When the inflatable tube 38 is deflated. as shown in FIG. 1, the spring strip 28 is in its undeflected position holding the blade 14 a short distance from the face of the substrate 40. When the tube 38 is inflated, as shown in FIG. 2, it will make contact with the back of the spring strip 28, deflecting it until the blade 14 makes contact with the substrate or the coating applied to the substrate. The inflatable tube 38, containing a uniform pressure along the length of its entire face, will uniformly transfer pressure to the flexible and resilient wiper blade 14, thereby producing a uniform contact pressure across the entire face of the doctor blade end 26. As the end 26 of the blade 14 wears, the tube 38 will continue to expand, thus maintaining the contact pressure between the blade and coating.

Accordingly, and in contrast to the prior art, the loading action of the inflatable tube 38 is applied directly behind the blade 14 along the radius extending from the center of the backing roll through the blade end 26, the result of which is the termination of deflection of the spring strip 28 after the blade 26 makes contact with the substrate. For this reason the angle of contact machined into the blade end 26 will not be affected by the air pressure in the inflatable tube 38 developing the various blade pressures.

As the blade 14 moves to make contact with the substrate and as it wears it will move in an are having .a radius equal to R about an axis defined by the line 46 about which the spring strip 28 deflects. When the axis 46 is located along the tangent to the line of contact as illustrated, there will be but negligible change in the point and angle of contact as the blade end 26 wears or as blades in a range of thickness are interchanged. In order to accomplish providing the line 46 along such a tangent plane, it is preferable to provide the spring strip 28 with a non-linear configuration as shown. It is also preferable to provide the flat end portion 26 of the blade 14 along the tangent plane (coplanar therewith) at the line of contact and defining an angle 9 with a body portion of the blade as illustrated in FIG. 2.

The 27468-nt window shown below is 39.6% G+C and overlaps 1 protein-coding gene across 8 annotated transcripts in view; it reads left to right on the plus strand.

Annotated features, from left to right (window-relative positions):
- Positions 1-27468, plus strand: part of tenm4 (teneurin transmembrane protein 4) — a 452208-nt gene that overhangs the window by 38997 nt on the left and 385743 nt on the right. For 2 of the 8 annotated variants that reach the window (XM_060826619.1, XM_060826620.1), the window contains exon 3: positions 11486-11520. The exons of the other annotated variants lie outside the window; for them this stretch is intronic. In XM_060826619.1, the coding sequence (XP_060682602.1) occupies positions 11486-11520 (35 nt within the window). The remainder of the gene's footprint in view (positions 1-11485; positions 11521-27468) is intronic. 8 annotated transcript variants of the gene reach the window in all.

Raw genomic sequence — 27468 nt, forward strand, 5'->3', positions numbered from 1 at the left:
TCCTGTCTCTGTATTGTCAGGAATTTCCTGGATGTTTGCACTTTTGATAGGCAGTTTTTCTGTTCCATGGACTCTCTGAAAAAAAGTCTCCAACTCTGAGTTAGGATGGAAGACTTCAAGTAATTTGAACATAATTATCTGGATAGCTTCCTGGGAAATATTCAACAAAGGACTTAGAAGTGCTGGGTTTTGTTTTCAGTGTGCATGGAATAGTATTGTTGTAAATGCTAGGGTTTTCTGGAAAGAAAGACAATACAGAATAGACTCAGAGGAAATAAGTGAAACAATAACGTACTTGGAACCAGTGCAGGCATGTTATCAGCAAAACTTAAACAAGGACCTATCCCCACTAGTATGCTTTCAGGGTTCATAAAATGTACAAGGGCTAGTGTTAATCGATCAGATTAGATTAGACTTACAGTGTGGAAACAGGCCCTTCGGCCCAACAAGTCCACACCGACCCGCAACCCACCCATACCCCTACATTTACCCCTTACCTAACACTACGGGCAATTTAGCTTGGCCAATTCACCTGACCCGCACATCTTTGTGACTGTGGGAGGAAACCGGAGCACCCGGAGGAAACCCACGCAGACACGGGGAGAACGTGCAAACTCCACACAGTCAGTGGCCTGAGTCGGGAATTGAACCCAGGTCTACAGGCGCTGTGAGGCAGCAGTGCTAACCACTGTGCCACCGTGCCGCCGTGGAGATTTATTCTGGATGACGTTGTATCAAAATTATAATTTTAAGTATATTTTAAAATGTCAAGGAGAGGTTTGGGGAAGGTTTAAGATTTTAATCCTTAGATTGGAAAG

For positions of the doctor blade as shown in the illustrated embodiments, it is preferable to provide a shield 48 to protect the inner portions of the device 10 between the spring strip 28 and the doctor back 12. The downwardly projecting end portion 50 of the shield 48 also serves as a stop or limits the movement of the free end 34 of the strip 28, in turn limiting the movement of the doctor blade 14 as pressure increases or as the blade end 26 wears down.